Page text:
Parents don’t like saying “no” to their children. They want their kids to like them. At a certain point, however, a parent or caregiver has to stand firm, and when a child demonstrates bad behavior that child must be told bluntly to “knock it off.” And if children are known to be mistreating a schoolmate or neighbor, those children need to be rebuked in no uncertain terms. “I’m the parent” [or “I’m the teacher” or “I’m the rabbi”]; “behave yourself or face the consequences.” While I realize you can’t make children like or hang out with each other, you can enforce decent, respectful conduct, whether in school, the home or a religious institutional setting.

About the Author:


If you don't see your comment after publishing it, refresh the page.

Our comments section is intended for meaningful responses and debates in a civilized manner. We ask that you respect the fact that we are a religious Jewish website and avoid inappropriate language at all cost.

If you promote any foreign religions, gods or messiahs, lies about Israel, anti-Semitism, or advocate violence (except against terrorists), your permission to comment may be revoked.

No Responses to “Let Us Convert Meanness To Kindness”

Comments are closed.

SocialTwist Tell-a-Friend

Current Top Story
MK Hanin Zoabi, under the protection of the Israeli flag, speaks against Israel.
Zoabi Sings Palestinian Authority Anthem at Hamas ‘Victory’ Rally
Latest Judaism Stories
Taste-of-Lomdus-logo

First, how could a beis din of 23 judges present a guilty verdict in a capital punishment case? After all, only a majority of the 23 judges ruled in favor of his verdict.

Of paramount importance is that both the king and his people realize that while he is the leader, he is still a subject of God.

Daf-Yomi-logo

Untimely News
‘A Mourner Is Forbidden To Wear Shoes…’
(Mo’ed Katan 20b)

Questions-Answers-logo

Question: The Gemara in Berachot states that the sages authored our prayers. Does that mean we didn’t pray beforehand?

Menachem
Via Email

When a person feels he can control the destiny of other people, he runs the risk of feeling self-important, significant, and mighty.

Needless to say, it was done and they formed a great relationship as his friend and mentor. He started attending services and volunteered his time all along putting on tefillin.

He took me to a room filled with computer equipment and said, “You pray here for as long as you want.” I couldn’t believe my ears.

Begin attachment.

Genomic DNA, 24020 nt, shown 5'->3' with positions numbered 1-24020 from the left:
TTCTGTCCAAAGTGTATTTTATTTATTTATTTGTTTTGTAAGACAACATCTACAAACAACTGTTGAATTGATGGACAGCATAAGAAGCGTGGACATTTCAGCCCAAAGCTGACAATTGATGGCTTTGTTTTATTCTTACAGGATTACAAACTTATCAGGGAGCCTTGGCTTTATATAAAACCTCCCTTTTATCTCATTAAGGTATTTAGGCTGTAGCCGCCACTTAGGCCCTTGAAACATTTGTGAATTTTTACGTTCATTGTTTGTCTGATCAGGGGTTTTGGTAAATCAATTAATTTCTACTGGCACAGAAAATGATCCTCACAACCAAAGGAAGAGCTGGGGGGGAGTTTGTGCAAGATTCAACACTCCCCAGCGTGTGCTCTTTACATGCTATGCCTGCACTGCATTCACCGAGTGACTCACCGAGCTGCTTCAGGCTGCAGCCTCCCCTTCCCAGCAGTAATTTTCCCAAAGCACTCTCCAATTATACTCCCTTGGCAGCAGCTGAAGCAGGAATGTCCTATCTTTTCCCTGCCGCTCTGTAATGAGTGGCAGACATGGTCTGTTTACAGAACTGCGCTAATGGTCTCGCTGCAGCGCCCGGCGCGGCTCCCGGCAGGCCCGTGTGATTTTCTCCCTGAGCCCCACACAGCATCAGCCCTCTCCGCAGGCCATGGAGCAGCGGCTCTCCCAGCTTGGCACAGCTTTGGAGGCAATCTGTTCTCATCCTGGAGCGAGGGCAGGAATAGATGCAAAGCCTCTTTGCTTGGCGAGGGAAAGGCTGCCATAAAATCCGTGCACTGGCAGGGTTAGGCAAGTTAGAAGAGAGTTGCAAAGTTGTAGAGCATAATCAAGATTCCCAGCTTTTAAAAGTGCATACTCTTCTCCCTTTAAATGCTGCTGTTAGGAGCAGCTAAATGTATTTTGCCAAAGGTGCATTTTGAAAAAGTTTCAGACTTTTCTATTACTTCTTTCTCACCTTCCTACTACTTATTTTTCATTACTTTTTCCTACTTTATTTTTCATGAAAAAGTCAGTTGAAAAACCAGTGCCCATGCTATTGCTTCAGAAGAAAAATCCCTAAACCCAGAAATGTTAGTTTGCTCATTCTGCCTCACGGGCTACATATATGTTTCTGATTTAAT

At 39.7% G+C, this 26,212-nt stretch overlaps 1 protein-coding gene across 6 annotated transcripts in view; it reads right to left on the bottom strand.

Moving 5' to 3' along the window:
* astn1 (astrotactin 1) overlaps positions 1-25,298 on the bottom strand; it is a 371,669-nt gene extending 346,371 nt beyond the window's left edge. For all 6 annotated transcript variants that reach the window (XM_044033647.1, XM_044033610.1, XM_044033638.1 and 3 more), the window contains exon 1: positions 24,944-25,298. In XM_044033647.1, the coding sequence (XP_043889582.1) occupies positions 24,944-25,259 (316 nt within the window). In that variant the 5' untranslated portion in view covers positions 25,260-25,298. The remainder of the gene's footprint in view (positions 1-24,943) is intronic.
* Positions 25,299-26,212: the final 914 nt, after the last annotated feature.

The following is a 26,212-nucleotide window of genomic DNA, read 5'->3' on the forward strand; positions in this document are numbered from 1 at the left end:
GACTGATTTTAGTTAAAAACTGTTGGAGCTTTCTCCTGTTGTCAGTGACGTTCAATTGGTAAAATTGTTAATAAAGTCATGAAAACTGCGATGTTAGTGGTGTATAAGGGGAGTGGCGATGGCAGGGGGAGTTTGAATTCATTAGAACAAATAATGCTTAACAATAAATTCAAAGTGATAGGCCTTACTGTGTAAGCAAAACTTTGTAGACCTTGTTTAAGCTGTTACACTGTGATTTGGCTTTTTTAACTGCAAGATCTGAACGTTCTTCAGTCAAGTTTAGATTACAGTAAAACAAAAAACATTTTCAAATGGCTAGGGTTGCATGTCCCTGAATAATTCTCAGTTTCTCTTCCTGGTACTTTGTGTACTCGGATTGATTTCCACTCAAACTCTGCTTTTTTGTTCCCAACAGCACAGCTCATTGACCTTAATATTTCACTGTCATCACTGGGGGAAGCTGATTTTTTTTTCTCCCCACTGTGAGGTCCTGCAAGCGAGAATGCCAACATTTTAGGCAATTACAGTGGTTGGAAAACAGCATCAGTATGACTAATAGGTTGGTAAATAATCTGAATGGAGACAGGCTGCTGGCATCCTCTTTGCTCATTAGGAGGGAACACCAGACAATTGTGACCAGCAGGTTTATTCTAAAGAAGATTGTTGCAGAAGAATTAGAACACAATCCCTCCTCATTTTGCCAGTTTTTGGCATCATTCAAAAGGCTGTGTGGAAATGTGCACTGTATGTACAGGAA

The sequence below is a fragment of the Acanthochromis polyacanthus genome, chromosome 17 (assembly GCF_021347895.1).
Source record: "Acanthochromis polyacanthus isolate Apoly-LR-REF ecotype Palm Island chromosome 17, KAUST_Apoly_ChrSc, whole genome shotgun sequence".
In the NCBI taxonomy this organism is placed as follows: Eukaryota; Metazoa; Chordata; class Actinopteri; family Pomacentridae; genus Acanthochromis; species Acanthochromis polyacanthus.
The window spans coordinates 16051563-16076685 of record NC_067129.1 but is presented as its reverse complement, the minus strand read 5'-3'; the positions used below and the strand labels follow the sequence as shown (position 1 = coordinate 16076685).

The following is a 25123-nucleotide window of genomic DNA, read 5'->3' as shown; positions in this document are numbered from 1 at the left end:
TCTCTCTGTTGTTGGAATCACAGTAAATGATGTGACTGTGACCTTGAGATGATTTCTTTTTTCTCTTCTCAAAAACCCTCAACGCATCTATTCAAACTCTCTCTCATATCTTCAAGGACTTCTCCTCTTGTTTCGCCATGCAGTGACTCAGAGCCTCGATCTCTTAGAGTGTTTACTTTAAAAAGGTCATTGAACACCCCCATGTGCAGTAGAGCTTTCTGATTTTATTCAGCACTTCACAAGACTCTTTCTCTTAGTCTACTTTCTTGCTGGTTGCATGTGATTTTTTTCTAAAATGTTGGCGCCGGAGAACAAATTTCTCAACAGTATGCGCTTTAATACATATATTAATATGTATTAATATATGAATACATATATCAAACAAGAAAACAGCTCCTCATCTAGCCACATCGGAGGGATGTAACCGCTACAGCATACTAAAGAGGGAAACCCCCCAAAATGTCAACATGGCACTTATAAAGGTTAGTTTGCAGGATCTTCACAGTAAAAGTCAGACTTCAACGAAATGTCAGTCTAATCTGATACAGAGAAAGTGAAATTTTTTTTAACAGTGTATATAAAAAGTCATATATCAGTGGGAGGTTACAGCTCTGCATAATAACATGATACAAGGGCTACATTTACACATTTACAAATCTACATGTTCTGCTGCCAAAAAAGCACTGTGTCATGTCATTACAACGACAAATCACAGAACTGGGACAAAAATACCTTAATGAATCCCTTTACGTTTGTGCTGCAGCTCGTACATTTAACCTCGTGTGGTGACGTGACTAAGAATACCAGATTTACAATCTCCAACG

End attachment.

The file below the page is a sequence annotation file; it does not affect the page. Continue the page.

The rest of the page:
On Friday afternoon, Dov called Kalman. “Please make sure to return the keys for the car on Motzaei Shabbos,” he said. “We have a bris on Sunday morning and we’re all going. We also need the roof luggage bag.”

On Chol HaMoed some work is prohibited and some is permitted. According to some opinions, the work prohibition is biblical; according to others, it’s rabbinical.

If there is a mitzvas minuy dayanim in the Diaspora, then why is there a difference between Israel and the Diaspora in the number of judges and their distribution?

Judaism is a religion of love but also a religion of justice, for without justice, love corrupts.

The time immediately preceding Mashiach’s arrival is likened to the birth pangs of a woman in labor.

Eisenhower understood that motivated men will fight much harder and longer than unmotivated men.

Who does not want to get close to Hashem? Yet, how do we do that?

More Articles from Rebbetzin Esther Jungreis
Rebbetzin Esther Jungreis

The time immediately preceding Mashiach’s arrival is likened to the birth pangs of a woman in labor.

Rebbetzin Esther Jungreis

If we regard pain and suffering as mere coincidence, we will feel no motivation to examine our lives

What does Hashem want of us? That we should protect each other and the awesome heritage He gave us.

Gratitude=Great Attitude. Appreciation is always appropriate.

The two words “thank you” have no time expiration; even if spoken after many years they’re as potent as ever.

Let us shake the heavens. Let us not stop until our boys and all our people are liberated from bondage.

Loving-kindness can cure the anger and bitterness in our poisonous world.

Printed from: http://www.jewishpress.com/judaism/rebbetzins-viewpointrebbetzin-jungreis/let-us-convert-meanness-to-kindness/2013/01/30/

Scan this QR code to visit this page online: